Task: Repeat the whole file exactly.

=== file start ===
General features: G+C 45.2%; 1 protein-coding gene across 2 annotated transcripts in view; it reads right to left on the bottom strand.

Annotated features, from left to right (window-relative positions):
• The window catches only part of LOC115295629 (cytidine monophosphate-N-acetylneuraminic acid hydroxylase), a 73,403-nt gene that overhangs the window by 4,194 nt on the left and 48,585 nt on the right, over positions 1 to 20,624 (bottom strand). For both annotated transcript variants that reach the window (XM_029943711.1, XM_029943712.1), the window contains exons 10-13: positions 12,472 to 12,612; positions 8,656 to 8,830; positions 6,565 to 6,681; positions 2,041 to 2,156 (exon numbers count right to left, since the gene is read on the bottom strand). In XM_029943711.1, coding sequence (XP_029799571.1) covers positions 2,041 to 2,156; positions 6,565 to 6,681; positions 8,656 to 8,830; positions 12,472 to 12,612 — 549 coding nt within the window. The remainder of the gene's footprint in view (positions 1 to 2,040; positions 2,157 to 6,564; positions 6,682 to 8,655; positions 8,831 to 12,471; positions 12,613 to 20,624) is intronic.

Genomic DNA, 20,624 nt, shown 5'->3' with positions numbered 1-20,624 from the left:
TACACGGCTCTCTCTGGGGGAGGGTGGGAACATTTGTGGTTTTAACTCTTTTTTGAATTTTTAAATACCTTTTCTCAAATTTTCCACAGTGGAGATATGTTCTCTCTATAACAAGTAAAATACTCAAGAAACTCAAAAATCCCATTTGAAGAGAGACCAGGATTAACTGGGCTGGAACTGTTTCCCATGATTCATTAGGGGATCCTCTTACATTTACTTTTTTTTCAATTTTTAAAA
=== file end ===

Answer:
General features: G+C 45.2%; 1 protein-coding gene across 2 annotated transcripts in view; it reads right to left on the bottom strand.

Annotated features, from left to right (window-relative positions):
• The window catches only part of LOC115295629 (cytidine monophosphate-N-acetylneuraminic acid hydroxylase), a 73,403-nt gene that overhangs the window by 4,194 nt on the left and 48,585 nt on the right, over positions 1 to 20,624 (bottom strand). For both annotated transcript variants that reach the window (XM_029943711.1, XM_029943712.1), the window contains exons 10-13: positions 12,472 to 12,612; positions 8,656 to 8,830; positions 6,565 to 6,681; positions 2,041 to 2,156 (exon numbers count right to left, since the gene is read on the bottom strand). In XM_029943711.1, coding sequence (XP_029799571.1) covers positions 2,041 to 2,156; positions 6,565 to 6,681; positions 8,656 to 8,830; positions 12,472 to 12,612 — 549 coding nt within the window. The remainder of the gene's footprint in view (positions 1 to 2,040; positions 2,157 to 6,564; positions 6,682 to 8,655; positions 8,831 to 12,471; positions 12,613 to 20,624) is intronic.

Genomic DNA, 20,624 nt, shown 5'->3' with positions numbered 1-20,624 from the left:
TACACGGCTCTCTCTGGGGGAGGGTGGGAACATTTGTGGTTTTAACTCTTTTTTGAATTTTTAAATACCTTTTCTCAAATTTTCCACAGTGGAGATATGTTCTCTCTATAACAAGTAAAATACTCAAGAAACTCAAAAATCCCATTTGAAGAGAGACCAGGATTAACTGGGCTGGAACTGTTTCCCATGATTCATTAGGGGATCCTCTTACATTTACTTTTTTTTCAATTTTTAAAA